HOW DO WE MANAGE STRESS?
Paula Randant, MSW
There are many stressors in life. We need some stress. It motivates us to eat, to work, to be active. There are physical stressors such as hunger, cold or heat or illness. There are emotional stressors such as death, loss, relationships, birth, marriage, buying a house, moving, conflict and criticism to name a few. There are also cognitive stressors. Cognitive stressors may come from work, school or home. They present a challenge to solve a problem, develop a plan, understand a process or create something new.
Stress is not a bad thing until it tips the scale of balance in our lives. When stressors are in balance in our lives we function at our most productive. When the balance scales tip a little in one direction we will strive to rebalance. Our bodies and neuro-chemical systems activate to return to balance. Long term continuous stress or multiple stressors can begin to move our bodies and emotional and cognitive functioning out of balance and impede our optimum functioning. The longer the stressor continues to overload ones system the more difficult to return to balance without assistance.
Our bodies are wonderfully designed. Our bodies work automatically to return to stasis. As stressors pile on or continue in an unrelenting fashion our systems can begin to break down. We see the evidence of the break down with illness, depression, inability to manage daily life and loss of joy in living. So what can one do to manage stress in our lives and maintain the balance necessary for optimum functioning. Let us take the three realms of functioning I’ve mentioned physical, emotional and cognitive stressors. All three areas benefit from physical exercise, appropriate levels of sleep and good nutrition.
Physical stressors are probably the easiest to remedy and return to balance. Hunger, temperature/climate, and illness can be remedied directly. Food, clothing, shelter and medical treatment can relieve and rebalance these stressors.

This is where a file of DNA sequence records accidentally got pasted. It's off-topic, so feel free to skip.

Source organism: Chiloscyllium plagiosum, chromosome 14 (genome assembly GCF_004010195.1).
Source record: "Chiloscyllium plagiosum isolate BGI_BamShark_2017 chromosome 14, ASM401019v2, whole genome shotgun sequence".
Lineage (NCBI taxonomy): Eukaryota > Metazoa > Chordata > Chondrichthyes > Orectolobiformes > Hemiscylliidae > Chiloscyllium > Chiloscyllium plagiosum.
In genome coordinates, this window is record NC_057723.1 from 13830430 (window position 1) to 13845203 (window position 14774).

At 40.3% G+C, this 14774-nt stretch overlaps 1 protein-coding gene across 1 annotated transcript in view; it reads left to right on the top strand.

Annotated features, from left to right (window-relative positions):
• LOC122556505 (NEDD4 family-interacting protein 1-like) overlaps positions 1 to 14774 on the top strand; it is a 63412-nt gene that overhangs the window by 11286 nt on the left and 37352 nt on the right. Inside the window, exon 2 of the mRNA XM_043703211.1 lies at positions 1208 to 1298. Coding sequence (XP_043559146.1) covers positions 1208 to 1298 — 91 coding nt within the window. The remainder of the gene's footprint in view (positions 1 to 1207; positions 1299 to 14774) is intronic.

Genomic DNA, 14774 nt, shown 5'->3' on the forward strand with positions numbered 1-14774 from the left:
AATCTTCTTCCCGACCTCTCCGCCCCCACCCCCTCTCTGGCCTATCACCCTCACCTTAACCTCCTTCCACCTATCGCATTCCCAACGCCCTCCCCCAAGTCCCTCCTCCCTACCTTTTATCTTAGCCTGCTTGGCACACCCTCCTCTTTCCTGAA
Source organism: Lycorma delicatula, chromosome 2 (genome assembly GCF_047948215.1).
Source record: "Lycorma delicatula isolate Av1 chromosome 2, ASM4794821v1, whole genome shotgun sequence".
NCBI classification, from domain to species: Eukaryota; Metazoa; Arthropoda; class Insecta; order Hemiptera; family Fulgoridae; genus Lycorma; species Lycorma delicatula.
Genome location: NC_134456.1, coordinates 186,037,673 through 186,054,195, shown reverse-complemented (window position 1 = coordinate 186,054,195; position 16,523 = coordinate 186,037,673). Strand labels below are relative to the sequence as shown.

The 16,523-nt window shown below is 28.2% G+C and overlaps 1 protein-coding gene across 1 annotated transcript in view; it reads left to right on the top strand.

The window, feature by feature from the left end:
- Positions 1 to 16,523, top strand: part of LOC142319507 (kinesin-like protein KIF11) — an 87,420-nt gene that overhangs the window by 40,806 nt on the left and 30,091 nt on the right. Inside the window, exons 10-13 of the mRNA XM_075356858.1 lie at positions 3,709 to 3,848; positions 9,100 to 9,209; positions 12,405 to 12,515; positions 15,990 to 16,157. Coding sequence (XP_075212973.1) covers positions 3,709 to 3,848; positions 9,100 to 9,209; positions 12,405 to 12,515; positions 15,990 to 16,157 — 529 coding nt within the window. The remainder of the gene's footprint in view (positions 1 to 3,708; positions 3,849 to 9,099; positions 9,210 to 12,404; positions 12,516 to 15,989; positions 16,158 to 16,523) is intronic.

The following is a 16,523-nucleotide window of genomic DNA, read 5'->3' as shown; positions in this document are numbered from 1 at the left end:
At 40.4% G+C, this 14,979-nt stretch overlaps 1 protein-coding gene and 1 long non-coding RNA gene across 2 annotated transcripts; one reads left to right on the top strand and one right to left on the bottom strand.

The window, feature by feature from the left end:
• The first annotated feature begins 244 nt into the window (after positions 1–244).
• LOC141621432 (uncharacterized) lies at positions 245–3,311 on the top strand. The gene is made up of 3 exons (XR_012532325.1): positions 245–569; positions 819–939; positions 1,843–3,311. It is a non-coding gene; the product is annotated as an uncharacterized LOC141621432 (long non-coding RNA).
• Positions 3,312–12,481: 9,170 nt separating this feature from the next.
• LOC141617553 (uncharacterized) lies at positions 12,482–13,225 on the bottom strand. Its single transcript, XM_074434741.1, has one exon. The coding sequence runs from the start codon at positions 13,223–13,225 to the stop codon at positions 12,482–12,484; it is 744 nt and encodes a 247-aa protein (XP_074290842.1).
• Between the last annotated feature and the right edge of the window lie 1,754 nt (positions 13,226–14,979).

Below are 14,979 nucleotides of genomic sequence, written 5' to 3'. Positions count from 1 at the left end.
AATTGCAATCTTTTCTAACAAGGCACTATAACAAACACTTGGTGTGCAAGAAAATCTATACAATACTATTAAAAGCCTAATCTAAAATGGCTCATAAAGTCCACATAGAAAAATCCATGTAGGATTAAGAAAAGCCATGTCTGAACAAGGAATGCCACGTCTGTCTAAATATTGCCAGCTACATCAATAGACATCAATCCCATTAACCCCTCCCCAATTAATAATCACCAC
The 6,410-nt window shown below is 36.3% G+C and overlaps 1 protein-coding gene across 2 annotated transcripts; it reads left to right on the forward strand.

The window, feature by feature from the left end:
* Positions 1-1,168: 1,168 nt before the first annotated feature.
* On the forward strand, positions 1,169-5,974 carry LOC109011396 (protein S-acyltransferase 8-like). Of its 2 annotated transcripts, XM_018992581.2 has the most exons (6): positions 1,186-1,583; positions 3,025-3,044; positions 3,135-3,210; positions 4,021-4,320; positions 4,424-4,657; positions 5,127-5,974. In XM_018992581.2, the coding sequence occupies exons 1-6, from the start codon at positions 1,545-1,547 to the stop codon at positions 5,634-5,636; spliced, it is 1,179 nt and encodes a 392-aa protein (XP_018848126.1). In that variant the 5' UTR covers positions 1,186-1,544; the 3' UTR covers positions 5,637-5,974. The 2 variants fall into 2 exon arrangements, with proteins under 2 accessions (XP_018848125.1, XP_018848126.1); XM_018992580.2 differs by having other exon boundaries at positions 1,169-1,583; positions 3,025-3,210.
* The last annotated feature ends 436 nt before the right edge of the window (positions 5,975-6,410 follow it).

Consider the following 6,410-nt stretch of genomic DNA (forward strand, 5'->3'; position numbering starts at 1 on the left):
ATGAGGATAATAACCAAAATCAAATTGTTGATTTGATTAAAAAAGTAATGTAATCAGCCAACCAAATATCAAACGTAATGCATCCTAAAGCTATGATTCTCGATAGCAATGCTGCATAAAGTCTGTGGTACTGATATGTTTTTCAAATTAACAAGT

Emotional stressors may be the most difficult to remedy. Stages of grief differ in length and duration for each individual. Life events such as birth, marriage and buying a house may be positive but none the less may produce stress reactions. Conflict and criticism may result in interpsychic injury that resists remedy. Physical exercise, good nutrition and sleep are a start. Talking to a trusted family member or friend can assist in working through emotional reactions. Sharing feelings, discussing events and problem solving all may assist the return to balance. If the individual begins to deteriorate and has home life and work impacted it is probably time to seek professional help. Counseling with a trained professional can help to assist in the return to balance. If symptoms become more serious with daily living skills deteriorating or self destructive thoughts or actions occur it is time to combine counseling with the assistance of a Physician to consider medical interventions such as medication or hospitalization.
Cognitive stressors also respond to exercise, sleep and good nutrition. Writers block is an example of cognitive distress. Some suggestions for restarting our creativity are quiet time, thinking time, change of activity or routine, social interaction, play and change of scenery. Sharing ideas and feelings with family and friends may also be helpful.
Stress and it’s roots can often be complicated. Finding ways to manage stress is important.